Playing with Paper Dolls

If you’re a female born before 1970, there’s a good chance you played with paper dolls when you were young.

Paper dolls were a popular toy because they were inexpensive to produce and they were often free to consumers. To play paper dolls, a little girl only needed a pair of scissors and a modicum of adult supervision during the cutting phase.

In the early 1900s newspapers printed paper dolls with educational themes. In 1909, for example, major newspapers printed the syndicated Dorothy Dot paper dolls that featured Dorothy traveling the world, meeting new friends and learning about foreign lands.

Dorothy Dot paper doll in a 1909 edition of the Washington DC newspaper Evening Star
Dorothy Dot paper doll in a 1909 edition of the Washington DC newspaper Evening Star


"Antoinette" paper doll, published in the Los Angeles Herald newspaper in 1909.
On her travels, the fictional Dorothy Dot visited “Antoinette,” a French paper doll (published in the Los Angeles Herald newspaper in 1909).

Companies used paper dolls in advertisements for many different products, from ladies’ corsets to sewing threads.

Paper doll printed by Bortree Corsets
Paper doll printed by Bortree Corsets


The Willimantic Thread Company published this paper doll
The Willimantic Thread Company published this paper doll


A paper doll compliments of Brook's Spool Cotton Thread.
A paper doll compliments of Brook’s Spool Cotton Thread.

Sunshine Biscuits (still in business today as the makers of Hydrox cookies and Cheez-It crackers) often included free paper dolls in their product packaging.

Paper doll from Sunshine Biscuits
Paper doll from Sunshine Biscuits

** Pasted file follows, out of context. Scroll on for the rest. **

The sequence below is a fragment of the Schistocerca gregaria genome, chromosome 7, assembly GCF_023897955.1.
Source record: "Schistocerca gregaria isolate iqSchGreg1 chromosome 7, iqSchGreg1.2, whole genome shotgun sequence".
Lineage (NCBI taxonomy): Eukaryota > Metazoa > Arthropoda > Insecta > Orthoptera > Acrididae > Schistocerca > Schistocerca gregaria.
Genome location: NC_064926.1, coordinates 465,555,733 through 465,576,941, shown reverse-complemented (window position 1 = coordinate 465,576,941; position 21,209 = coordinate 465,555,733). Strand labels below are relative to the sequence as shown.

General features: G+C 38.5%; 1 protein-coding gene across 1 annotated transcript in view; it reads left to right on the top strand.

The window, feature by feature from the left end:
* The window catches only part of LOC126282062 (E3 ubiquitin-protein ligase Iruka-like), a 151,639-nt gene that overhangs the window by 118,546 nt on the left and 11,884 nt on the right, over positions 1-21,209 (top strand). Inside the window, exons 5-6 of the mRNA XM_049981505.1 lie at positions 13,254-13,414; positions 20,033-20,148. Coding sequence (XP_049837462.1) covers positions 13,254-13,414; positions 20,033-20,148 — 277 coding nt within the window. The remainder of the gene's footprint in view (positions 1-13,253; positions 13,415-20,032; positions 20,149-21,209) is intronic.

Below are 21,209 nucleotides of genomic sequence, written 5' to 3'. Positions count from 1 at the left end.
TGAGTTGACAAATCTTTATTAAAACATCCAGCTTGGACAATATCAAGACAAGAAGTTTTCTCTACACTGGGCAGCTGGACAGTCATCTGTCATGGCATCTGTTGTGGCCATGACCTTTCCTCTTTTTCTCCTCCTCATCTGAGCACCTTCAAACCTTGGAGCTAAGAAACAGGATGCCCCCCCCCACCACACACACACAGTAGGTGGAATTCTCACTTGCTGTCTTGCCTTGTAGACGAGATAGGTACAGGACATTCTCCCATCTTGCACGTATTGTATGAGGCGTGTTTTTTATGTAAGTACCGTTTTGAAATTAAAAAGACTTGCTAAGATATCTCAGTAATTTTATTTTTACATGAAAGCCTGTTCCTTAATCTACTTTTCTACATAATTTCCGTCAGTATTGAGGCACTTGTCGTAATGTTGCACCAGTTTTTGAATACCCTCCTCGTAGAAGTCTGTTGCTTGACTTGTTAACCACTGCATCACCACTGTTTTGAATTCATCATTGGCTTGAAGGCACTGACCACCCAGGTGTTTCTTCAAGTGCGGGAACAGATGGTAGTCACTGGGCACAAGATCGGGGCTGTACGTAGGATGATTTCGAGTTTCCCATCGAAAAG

Other times, they used paper dolls to increase sales. For example, they included this paper doll kimono in one of their magazine advertisements, but the doll could only be found in packages of Sunshine cookies.

But it was American magazines that really popularized girls’ paper dolls. The Ladies’ Home Journal and Good Housekeeping magazines led the way, publishing high-quality paper dolls with wardrobes in color. This two-page spread from a 1919 edition of Good Housekeeping was typical for the magazine:

Paperdoll - Good Housekeeping Sep 1919 02e

By the time paper dolls really hit their zenith of popularity in the 1950s, they were even on cereal boxes, like this Kellogg’s cereal:

Paperdoll - Kellogs Krumbles

Isabella Alden didn’t mention specific paper dolls in her books, but given their popularity, there were probably many girls of Isabella’s acquaintance who played with paper dolls.

And there are many adults who love them, too! Visit Etsy and you’ll find many vendors who create new paper dolls or reproduce vintage paper dolls from different eras.

And we found a great site that explains the history of paper dolls and features an interesting blog with many examples of dolls from different decades. Just click here to visit.

How about you? Did you ever play with paper dolls? Which was your favorite?

6 thoughts on “Playing with Paper Dolls

  1. Yes, I had many different sets that I wish I still had. I think my favorite were either Magic Mary that her clothes stayed on magnetically or a set given by a steps grandmother which the doll had “real hair and her clothes went over her head and were 2 sided. I played for houy at a time with them. Thank you for the lovely posting.

    1. Wow, I’d forgotten all about magnetic paper dolls! I had one, too, as well as a Sleeping Beauty Colorform paper doll. I played with that one so much, the outfits finally lost their “stickiness” that made them adhere. Thanks for your comment, Crystal, and for reminding me of some pleasant memories. —Susan

  2. My sister and I loved the Betsy McCall paper dolls from McCalls magazine in the 50s. We also liked Sugar and Spike from the comic books. I’m sure we must have fought over them!

  3. I’m only 21 so I don’t know a whole lot about the old ones, but I actually used to play with newer paper dolls and loved them! I had several sets of the American Girl paper dolls (Felicity, Samantha, Molly and Marie Grace). Also, a set that had 2 Victorian Children doing different activities, a little pilgrim girl, and a colonial girl. I also loved to play with the books that had a doll at the end and sticker outfits that you could remove. I had a lot of those including one of Little Women. 🙂

    1. I loved to play with paper dolls, too, Ruthann. A few years ago I gave a set of American Girl paper dolls (and the board game) to my nieces, and they loved them! Thanks for sharing! —Jenny

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